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Macro-Typography of Poetry: 2

The window and outer container

Your first choice will be whether to cram several poems onto your web page or to present just one poem per window. The only powerful reason for massing several poems or songs onto a single served page is to allow economical printing without a waste of paper. However if you are still thinking print, your expectations of the electronic display are probably still too modest. Try to make your visual-display presentation so compelling that readers will regard a printout as an inferior alternative. That means, in my view, that there should be only one poem per window, so that the reader can concentrate on a single creation at a time. Your first macro-typographical choice will involve the balance between positive and negative space, the places where the poem is and where it isn't. Putting that even more simply: allow generous white space on all four sides of the poem.

If you are going the HTML way, start by nesting the entire poem between tags with the generic name DIV. Give this a class name, for example "poem". Tag each of the verses with the P tag. The result should look like this:

<DIV class=poem>
<P>Cars pass</P>
<P>Where do they go</P>
<P>Will one stop</P>
<P>For me</P>

You now want to apply the various controls that CSS makes available to you. You'll start by choosing a typeface. Let's assume you're happy with a serifed font and provide a standard list, like this: .poem {font-family: Georgia, Times, "Times New Roman", serif;}

In most cases you will not want to specify a text size, as it should be up to the user to set a size that is comfortable for reading. Next, you'll want to apply some padding to pull the poem away from the edges of your so-called viewport. Since one of our purposes is to develop a layout that would be readable on anything from a PDA up to the huge monitors provided for designer workstations, it is best to use percentage units for this. Remember that CSS provides a shorthand, in which the padding sizes can be specified in clockwise order: top, right, bottom, left. You could therefore choose, for example: .poem {padding: 10% 15% 30% 15%; font-family: Georgia, Times, "Times New Roman", serif;}, whereby the left and right margins are set to 15 per cent. You may want to shade this padded area as well. In the example I've done this with a fairly strong colour, "oldlace". Normally I would advise a less prominent colour, perhaps one suggestive of cream-coloured paper: .poem {background-color: oldlace; padding: 10% 15% 10% 15%; font-family: Georgia, Times, "Times New Roman", serif;}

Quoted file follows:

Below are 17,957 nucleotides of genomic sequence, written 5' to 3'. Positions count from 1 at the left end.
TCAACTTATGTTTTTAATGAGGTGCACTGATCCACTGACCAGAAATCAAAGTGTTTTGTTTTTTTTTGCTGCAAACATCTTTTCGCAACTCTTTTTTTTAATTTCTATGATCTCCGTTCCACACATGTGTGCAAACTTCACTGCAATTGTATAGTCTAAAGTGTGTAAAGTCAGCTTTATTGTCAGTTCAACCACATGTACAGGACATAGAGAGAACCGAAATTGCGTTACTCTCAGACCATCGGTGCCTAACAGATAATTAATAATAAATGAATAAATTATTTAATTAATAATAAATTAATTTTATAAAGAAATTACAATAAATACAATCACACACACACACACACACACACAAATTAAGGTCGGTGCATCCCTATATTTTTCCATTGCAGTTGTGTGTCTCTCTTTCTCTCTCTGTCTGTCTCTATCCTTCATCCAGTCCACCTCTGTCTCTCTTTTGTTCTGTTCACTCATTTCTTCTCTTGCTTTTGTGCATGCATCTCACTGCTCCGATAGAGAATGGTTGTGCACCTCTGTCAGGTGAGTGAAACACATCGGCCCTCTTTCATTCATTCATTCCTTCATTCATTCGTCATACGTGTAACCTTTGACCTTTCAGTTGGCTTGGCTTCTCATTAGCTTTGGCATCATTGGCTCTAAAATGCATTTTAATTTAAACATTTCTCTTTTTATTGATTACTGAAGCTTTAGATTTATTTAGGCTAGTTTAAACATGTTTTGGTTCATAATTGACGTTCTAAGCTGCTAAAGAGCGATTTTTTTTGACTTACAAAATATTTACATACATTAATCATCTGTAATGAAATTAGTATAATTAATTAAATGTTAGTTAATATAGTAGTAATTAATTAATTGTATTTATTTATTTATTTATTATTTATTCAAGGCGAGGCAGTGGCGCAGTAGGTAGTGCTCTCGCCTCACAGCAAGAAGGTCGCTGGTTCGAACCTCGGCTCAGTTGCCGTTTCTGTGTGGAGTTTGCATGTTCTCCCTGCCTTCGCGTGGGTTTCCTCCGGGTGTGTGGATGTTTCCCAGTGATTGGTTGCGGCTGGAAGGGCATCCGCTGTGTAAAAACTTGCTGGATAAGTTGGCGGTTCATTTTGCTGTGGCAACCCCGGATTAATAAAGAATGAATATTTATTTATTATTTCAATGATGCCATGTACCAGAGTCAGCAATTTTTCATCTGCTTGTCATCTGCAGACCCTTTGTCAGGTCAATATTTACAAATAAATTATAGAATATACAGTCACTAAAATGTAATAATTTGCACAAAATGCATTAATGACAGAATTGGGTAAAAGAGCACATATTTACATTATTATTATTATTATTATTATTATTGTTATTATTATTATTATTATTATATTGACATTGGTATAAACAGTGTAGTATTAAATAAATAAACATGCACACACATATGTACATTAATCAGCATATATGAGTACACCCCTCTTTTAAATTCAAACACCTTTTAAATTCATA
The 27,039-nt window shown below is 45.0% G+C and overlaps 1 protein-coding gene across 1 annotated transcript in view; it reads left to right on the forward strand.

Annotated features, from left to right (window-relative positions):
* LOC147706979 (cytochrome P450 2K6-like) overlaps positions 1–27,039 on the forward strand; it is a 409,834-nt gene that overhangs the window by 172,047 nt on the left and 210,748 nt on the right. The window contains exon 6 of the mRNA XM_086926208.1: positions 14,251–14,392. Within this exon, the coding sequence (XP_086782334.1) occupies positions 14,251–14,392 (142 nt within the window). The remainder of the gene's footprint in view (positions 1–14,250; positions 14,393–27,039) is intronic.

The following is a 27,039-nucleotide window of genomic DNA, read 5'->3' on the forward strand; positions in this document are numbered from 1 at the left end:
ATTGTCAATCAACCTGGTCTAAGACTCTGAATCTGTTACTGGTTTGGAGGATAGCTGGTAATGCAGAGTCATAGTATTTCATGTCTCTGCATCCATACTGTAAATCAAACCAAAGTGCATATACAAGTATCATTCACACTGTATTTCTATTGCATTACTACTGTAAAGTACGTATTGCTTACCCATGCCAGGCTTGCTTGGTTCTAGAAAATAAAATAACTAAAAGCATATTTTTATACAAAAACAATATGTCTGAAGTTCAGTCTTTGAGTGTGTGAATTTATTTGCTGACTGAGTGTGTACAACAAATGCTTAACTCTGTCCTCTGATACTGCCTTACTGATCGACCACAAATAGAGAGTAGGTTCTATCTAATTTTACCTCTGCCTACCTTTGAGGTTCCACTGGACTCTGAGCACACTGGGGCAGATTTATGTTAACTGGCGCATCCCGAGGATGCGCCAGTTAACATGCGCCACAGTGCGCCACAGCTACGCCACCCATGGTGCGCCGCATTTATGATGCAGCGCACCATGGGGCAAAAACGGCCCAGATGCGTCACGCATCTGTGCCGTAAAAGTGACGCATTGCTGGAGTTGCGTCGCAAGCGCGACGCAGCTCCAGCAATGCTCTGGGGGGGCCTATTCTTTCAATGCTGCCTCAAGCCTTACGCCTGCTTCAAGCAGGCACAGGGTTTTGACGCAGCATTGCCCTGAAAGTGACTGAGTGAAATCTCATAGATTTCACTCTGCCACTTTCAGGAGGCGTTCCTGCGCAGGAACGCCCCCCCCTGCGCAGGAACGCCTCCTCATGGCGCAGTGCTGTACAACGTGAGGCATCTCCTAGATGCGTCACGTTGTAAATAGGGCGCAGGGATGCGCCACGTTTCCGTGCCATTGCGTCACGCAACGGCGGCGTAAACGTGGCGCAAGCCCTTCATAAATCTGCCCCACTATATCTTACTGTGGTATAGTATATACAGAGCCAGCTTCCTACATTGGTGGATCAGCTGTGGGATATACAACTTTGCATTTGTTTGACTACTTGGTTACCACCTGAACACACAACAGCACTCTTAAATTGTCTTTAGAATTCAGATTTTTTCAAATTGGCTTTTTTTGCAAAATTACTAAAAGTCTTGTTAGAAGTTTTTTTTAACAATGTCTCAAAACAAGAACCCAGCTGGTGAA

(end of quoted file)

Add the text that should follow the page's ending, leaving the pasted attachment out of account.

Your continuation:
We also want to keep the four verse-lines close together. This is accomplished by manipulating the top- and bottom-margin controls of the <p> element. Remember that in the "margin" shorthand property these are the first and third of the four sides in clockwise order: P {margin: 0em 0em 0.2em 0em;} (You could also write P {margin-top: 0em; margin-bottom: 0.2em}.) It is customary to keep the top margin to zero in such cases, because the top of a text might later have to be aligned with an image or a table. As you are only publishing poetry here, that is hardly likely, but stick to the conventions and you'll find your code easier to work with later.

Finally, you'll want to check that any notes you write, and the heading too, have had styles declared for them also. Take a fresh a look at the example so styled. Remember to View ... Source.

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Examples: • SimpleWrappingRhymeSonnetCadenceCascadeStanzasCaesura

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